Virginia Gov. John N. Dalton told his state's congressional delegation yesterday that he is likely to ask the General Assembly to make changes in its proposed congressional redistricting plan -- a proposal that Dalton said gives Democrats too many advantages.
The Republican governor, emerging from a one-hour, closed-door meeting on Capitol Hill, added that no matter what shape the final plan takes, he expects it will be challenged in the courts.
"I see some problems," said Dalton, explaining that he is troubled by the 2.5 percent population disparity between the proposed districts that cover the Richmond and Portsmouth areas.
Dalton said he doubted that such a variance would be permitted to stand under guidelines set by the Supreme Court in its one man-one vote edict.
The governor said that while he left redrawing of the lines on the basis of the 1980 Census to the legislature, which Democrats control by a 3-1 margin, he probably will urge amendments to the plan rather than sign the bill that was approved in Richmond last Friday.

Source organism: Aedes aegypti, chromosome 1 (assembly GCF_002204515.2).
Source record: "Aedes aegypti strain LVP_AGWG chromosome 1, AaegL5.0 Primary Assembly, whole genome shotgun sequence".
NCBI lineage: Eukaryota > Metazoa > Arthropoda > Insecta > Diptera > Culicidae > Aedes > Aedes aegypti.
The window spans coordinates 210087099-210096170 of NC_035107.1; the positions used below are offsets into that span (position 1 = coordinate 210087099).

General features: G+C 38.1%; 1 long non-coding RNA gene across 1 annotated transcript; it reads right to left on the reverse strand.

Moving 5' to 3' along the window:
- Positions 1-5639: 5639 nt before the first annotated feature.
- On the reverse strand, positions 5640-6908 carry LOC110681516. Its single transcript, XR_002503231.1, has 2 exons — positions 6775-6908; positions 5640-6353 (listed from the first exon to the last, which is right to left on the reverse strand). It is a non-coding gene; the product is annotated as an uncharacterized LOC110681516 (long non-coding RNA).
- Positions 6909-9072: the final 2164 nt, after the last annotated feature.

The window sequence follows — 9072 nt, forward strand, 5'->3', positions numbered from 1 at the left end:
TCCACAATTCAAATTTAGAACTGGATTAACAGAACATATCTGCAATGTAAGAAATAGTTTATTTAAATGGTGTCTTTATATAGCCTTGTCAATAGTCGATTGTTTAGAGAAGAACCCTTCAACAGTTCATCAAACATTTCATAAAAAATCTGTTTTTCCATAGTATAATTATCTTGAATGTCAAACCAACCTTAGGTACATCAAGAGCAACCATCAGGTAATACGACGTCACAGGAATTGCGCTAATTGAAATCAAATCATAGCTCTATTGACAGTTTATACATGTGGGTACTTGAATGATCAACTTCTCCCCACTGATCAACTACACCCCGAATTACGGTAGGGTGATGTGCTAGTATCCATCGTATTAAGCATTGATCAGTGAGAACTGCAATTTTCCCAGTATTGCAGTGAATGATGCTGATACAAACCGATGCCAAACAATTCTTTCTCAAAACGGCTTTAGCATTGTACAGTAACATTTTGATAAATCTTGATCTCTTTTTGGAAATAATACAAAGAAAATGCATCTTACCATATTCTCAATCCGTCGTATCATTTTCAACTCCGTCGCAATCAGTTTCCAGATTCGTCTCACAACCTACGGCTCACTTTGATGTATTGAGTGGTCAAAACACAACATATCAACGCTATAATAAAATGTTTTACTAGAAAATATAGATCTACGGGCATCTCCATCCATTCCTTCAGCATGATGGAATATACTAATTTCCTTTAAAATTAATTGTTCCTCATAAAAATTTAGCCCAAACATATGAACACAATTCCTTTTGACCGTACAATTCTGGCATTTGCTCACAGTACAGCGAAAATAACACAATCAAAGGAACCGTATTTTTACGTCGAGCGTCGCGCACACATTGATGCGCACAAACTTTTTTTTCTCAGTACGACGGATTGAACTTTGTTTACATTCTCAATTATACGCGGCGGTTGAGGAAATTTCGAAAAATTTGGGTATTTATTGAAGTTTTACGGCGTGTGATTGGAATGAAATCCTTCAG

If Dalton rejects the bill, his amendments could be considered by the Assembly at a special June 3 meeting in Charlottesville.
In Northern Virginia's 8th District, Dalton said "there is no question they tried to draw the lines to pick up the precincts" in which defeated Democratic Rep. Herbert E. Harris fared better than the new Republican member, Stanford E. Parris.
"We all understand what they were doing," Dalton said. There was no reason to cut Stafford County in two. It could have remained in one district. That line did not have to be drawn."
Parris, who remained in the meeting longer than any of the other congressmen, said he made no specific request of Dalton to try to change the boundaries of his district.
"But we both agreed," Parris said, "that we are concerned about the principle of cutting three jurisdictions [Fairfax, Prince William, and Stafford counties] in half when you don't have to."